Light Reading

BT Says US Carriers Full of Hot Air

Light Reading
News Analysis
Light Reading
6/11/2003
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British Telecommunications plc (BT) (NYSE: BTY; London: BTA) isn't too happy about the way some of its U.S. competitors have been passing gas.

Well, sort of. Specifically, BT is picking a legal fight with several U.S. phone companies over a patent that describes a method of installing fiber optic lines in telecom networks. Earlier this month, the carrier filed suits in a Delaware court against SBC Communications Inc. (NYSE: SBC), Qwest Communications International Inc. (NYSE: Q), Verizon Communications Inc. (NYSE: VZ), Broadwing Inc. (NYSE: BRW), Touch America Holdings Inc. (NYSE: TAA), and Level 3 Communications Inc. (Nasdaq: LVLT).

"BT takes the protection of its extensive and valuable intellectual property assets very seriously," writes a BT spokeswoman, via email. "We have approached the companies concerned over their use of BT's blown cable patents but, in the absence of satisfactory responses, have litigated to enforce our rights."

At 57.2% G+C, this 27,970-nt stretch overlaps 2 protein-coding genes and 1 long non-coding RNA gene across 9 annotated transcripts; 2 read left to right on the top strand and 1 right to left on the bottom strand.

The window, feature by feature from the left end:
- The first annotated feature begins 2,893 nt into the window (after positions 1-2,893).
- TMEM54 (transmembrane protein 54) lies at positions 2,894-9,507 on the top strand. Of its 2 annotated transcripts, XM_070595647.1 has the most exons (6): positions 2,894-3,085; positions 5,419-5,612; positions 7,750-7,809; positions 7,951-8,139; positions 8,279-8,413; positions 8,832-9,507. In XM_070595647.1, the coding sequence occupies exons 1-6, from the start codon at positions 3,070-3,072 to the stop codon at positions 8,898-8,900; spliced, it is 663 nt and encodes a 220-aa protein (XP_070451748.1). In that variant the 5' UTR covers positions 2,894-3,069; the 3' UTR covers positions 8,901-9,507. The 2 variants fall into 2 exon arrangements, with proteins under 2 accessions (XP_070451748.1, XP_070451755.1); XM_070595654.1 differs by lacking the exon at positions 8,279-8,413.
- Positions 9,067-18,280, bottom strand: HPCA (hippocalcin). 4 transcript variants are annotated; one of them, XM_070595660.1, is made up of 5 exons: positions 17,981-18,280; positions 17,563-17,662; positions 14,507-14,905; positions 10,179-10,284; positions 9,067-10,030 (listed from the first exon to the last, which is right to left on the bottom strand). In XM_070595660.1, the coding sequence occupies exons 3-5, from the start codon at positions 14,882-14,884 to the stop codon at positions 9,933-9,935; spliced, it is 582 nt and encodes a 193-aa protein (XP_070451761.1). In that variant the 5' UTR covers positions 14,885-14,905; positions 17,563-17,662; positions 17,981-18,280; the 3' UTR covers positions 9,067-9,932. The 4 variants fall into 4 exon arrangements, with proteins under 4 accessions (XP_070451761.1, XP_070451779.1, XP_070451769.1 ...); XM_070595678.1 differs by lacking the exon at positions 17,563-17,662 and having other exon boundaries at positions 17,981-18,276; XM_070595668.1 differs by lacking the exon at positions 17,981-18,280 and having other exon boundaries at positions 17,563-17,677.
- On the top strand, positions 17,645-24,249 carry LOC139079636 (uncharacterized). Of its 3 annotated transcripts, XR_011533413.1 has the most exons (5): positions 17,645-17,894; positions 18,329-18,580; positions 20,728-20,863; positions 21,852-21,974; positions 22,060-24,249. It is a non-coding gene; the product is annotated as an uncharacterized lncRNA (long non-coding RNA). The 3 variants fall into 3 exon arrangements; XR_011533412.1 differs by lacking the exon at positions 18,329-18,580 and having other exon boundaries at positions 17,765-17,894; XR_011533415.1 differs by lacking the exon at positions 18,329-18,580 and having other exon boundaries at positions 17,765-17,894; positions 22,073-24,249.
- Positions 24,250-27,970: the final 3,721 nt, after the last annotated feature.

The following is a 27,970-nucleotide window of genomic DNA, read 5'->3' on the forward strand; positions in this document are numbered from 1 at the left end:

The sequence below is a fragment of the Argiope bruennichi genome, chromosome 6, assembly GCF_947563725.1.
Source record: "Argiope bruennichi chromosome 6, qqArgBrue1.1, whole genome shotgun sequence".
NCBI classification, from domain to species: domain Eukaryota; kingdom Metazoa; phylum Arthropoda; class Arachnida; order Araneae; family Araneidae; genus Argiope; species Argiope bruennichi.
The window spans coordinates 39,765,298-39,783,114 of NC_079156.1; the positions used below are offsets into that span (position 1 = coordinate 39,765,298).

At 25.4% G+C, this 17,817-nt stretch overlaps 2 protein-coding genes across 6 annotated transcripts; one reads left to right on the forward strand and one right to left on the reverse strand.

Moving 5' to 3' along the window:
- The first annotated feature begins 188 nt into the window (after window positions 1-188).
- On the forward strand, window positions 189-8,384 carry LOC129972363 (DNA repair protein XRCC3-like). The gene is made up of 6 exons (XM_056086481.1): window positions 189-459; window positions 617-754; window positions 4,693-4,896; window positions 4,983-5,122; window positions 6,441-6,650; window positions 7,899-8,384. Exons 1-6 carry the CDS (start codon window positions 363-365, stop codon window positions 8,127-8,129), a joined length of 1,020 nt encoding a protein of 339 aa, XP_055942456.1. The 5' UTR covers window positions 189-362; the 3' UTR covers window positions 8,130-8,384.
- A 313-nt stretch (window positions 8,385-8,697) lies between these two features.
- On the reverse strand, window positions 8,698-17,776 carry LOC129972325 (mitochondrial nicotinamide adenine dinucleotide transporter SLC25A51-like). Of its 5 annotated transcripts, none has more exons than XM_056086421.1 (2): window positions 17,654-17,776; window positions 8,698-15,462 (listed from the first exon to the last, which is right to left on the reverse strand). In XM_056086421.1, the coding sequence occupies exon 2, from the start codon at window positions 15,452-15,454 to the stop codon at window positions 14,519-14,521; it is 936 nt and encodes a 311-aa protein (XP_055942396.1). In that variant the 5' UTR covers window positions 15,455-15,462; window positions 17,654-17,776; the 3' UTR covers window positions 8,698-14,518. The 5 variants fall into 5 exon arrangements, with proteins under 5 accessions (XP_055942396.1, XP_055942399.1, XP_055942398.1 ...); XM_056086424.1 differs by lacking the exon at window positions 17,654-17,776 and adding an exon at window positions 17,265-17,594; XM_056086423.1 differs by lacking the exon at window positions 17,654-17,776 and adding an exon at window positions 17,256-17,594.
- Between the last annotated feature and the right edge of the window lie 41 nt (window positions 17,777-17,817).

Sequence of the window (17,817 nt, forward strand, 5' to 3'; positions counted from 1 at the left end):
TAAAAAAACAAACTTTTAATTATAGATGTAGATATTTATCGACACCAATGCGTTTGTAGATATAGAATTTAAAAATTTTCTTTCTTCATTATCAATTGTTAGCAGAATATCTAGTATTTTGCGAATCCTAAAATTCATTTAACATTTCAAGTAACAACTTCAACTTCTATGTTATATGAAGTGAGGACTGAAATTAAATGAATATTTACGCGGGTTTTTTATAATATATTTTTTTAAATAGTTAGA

The patents in question -- 4691896 and 4948097 -- describe a way of sending glass fibers through conduit by, quite literally, passing gas through the conduit or pathway that the fiber needs to follow. The gas needed, according to the patent, is typically nitrogen or air.

The patents, in typical pointy-headed terms, describe how a carrier can move the optical fibers along a path by "fluid drag of a gaseous medium passed through the pathway in the desired direction of advance." [Ed. note: Thanks, Sherman! You're welcome, Mr. Peabody!]

This fiber installation method is said to be easier and put less strain on the optical cables and fibers than conventional methods, which include pulling cable with a rope through a cable duct, the patents claim. In addition, blowing cable makes it easier to add fibers and wires to routes where more capacity is needed.

The lawsuits' defendants couldn't be reached immediately for comment.

— Phil Harvey, Senior Editor, Light Reading

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deweyduck
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deweyduck,
User Rank: Light Beer